(a) The initial velocity of the particle is either parallel or anti-parallel to the magnetic field. Hence, it travels along a straight path without suffering any deflection in the field.

(b) Yes, the final speed of the charged particle will be equal to its initial speed. This is because magnetic force can change direction of velocity, but not its magnitude.

(c) An electron travelling from West to East enters a chamber having a uniform electrostatic field in the North-South direction. This moving electron can remain undeflected if the electric force acting on it is equal and opposite of magnetic field. Magnetic force is directed towards the South. According to Fleming’s left hand rule, magnetic field should be applied in a vertically downward direction.

19.An electron emitted by a heated cathode and accelerated through a potential difference of 2.0 kV, enters a region with uniform magnetic field of 0.15 T. Determine the trajectory of the electron if the field (a) is transverse to its initial velocity, (b) makes an angle of 30° with the initial velocity.

Magnetic field strength, B =0.15T
Charge on the electron, e= 1.6 ×10 -19 C
Mass of the electron, m= 9.1 ×10 -31 kg
Potential difference, V= 2.0 kV=2×10 3 V
Thus, kinetic energy of the electron = eV

⇒ eV =1/2 mv2

v= √(2eV/m) ……..(1)

Where,
v = Velocity of the electron
(a) Magnetic force on the electron provides the required centripetal force of the electron.
Hence, the electron traces a circular path of radius r .
Magnetic force on the electron is given by the relation, Bev

Centripetal force = mv/r

∴ Bev = mv /r

r=mv/Be  ………..(2)

From equations (1) and (2), we get

r= ( m/Be )[ 2eV /m ]1/2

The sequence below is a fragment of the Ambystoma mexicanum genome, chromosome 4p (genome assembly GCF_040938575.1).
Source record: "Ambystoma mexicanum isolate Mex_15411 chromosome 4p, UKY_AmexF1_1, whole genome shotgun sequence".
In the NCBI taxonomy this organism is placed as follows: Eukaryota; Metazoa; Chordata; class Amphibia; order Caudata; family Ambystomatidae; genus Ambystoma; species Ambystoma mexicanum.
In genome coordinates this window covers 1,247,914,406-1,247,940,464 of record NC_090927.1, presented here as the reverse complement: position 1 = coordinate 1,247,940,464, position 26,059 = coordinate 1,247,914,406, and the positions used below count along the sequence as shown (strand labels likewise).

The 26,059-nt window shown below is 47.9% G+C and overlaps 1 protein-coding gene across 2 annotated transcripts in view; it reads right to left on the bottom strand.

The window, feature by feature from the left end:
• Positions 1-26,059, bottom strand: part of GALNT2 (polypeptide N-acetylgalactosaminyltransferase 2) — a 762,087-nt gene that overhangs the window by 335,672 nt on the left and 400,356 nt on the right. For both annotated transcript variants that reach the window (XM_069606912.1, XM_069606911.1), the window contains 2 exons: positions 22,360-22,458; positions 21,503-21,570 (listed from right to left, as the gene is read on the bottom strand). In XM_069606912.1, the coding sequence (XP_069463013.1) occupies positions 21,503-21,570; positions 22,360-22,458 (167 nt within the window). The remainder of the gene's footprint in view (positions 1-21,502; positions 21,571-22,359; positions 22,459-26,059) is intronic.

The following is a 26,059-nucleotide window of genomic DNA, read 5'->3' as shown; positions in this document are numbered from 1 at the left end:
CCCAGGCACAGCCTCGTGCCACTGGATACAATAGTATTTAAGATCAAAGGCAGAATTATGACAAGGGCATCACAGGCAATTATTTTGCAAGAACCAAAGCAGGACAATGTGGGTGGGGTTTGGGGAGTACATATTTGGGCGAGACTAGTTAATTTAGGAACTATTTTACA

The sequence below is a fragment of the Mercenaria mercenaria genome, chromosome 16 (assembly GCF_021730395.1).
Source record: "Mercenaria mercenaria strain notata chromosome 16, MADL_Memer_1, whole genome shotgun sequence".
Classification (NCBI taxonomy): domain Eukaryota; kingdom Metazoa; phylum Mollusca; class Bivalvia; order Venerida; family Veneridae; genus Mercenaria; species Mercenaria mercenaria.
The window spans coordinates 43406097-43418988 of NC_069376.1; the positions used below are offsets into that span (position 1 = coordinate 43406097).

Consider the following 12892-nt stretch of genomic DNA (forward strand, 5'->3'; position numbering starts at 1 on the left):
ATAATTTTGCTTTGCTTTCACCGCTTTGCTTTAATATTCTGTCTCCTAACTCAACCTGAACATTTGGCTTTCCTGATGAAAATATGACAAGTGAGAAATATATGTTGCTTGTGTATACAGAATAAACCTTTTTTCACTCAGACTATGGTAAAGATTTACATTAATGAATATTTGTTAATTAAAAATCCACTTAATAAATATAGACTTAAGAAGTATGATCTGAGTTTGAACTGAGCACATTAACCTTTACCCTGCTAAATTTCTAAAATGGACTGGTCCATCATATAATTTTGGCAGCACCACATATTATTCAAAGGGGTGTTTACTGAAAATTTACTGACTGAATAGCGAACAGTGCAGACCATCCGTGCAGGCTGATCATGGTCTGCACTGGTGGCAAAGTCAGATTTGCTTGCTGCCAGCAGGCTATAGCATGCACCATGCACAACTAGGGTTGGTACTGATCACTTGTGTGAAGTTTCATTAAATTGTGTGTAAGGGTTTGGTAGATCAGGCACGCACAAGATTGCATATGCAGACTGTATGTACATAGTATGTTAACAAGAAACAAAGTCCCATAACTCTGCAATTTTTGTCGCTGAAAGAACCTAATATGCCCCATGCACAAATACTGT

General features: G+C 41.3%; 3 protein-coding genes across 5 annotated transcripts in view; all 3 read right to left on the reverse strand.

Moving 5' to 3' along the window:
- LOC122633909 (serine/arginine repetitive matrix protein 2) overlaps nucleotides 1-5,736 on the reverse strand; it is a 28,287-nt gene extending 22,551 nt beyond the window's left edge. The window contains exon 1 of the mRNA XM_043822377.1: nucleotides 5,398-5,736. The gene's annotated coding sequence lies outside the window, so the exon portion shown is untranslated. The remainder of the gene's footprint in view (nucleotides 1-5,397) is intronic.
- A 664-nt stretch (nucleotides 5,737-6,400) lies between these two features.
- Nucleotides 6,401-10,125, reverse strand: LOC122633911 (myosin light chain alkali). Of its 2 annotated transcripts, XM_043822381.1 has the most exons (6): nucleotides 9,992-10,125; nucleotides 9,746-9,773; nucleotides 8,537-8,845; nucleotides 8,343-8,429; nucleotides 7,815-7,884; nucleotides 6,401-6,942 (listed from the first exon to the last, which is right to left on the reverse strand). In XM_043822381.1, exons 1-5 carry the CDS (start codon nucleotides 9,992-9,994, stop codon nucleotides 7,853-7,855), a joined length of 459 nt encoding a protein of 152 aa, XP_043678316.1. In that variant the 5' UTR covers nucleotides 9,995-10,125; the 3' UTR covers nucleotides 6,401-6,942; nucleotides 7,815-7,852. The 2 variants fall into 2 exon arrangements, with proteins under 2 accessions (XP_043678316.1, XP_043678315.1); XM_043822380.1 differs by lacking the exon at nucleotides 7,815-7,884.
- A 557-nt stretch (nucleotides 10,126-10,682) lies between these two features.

=  9.1 ×10 -31  / 0.15 ×1.6 ×10 -19  ×2×1.6 ×10 -19  ×2 ×10  / 9.1 ×10 -31 1/2

=100.55 ×10-5

=1.01 ×10 -3

=1mm

Hence, the electron has a circular trajectory of radius 1.0 mm normal to the magnetic field.

(b) When the field makes an angle θ=30 ° with initial velocity, the initial velocity will be, v 1= vsin θ
From equation (2), we can write the expression for new radius as:

r= mv/ Be

= mv sin θ /Be

=   9.1 ×10 -31  / 0.15 ×1.6 ×10 -19    ×  [2×1.6 ×10 -19 ×2 ×10/9×10-31 ]1/2  sin θ

=0.5 ×10 -3 m

=0.5mm

Hence, the electron has a helical trajectory of radius 0.5 mm , with axis of the solenoid along the magnetic field direction.

20: A magnetic field set up using Helmholtz coils (described in Exercise 4.16) is uniform in a small region and has a magnitude of 0.75 T. In the same region, a uniform electrostatic field is maintained in a direction normal to the common axis of the coils. A narrow beam of (single species) charged particles all accelerated through 15 kV enters this region in a direction perpendicular to both the axis of the coils and the electrostatic field. If the beam remains undeflected when the electrostatic field is 9.0 ×10-5Vm-1 , make a simple guess as to what the beam contains. Why is the answer not unique?

Magnetic field  B =0.75T

Accelerating voltage,V =15kV  =15 ×10 3 V

Electrostatic field, E= 9×10 5 V m-1

Mass of the electron= m
Charge of the electron = e
Velocity of the electron= v
Kinetic energy of the electron= eV

⇒( 1/2 ) mv=eV

∴e/m = v2 /2V        (1)

Since the particle remains undeflected by electric and magnetic fields, we can infer that the electric field is balancing the magnetic field.

∴eE = evB

v=E/B  ………(2)

Putting equation (2) in equation (1), we get

e/m =1/2 ( (E/B) /V )  =E2 /2VB

= (9.0 ×10 52 /  2×15000 ×(0.75) 2  =4.8 ×10 C/kg

This value of specific charge e/m is equal to the value of deuteron or deuterium ions. This is not a unique answer. Other possible answers are He++ , Li+++

21.A straight horizontal conducting rod of length 0.45 m and mass 60 g is suspended by two vertical wires at its ends. A current of 5.0 A is set up in the rod through the wires.

(a) What magnetic field should be set up normal to the conductor in order that the tension in  the wires is zero?

(b) What will be the total tension in the wires if the direction of current is reversed keeping the magnetic field same as before? (Ignore the mass of the wires.)
g = 9.8 ms-2

Solution 21:
Length of the rod, l m =  0.45m
Mass suspended by the wires, m= 60g =60 ×10 -3  kg
Acceleration due to gravity,g==9.8 m/s-2
Current in the rod flowing through the wire, I = 5A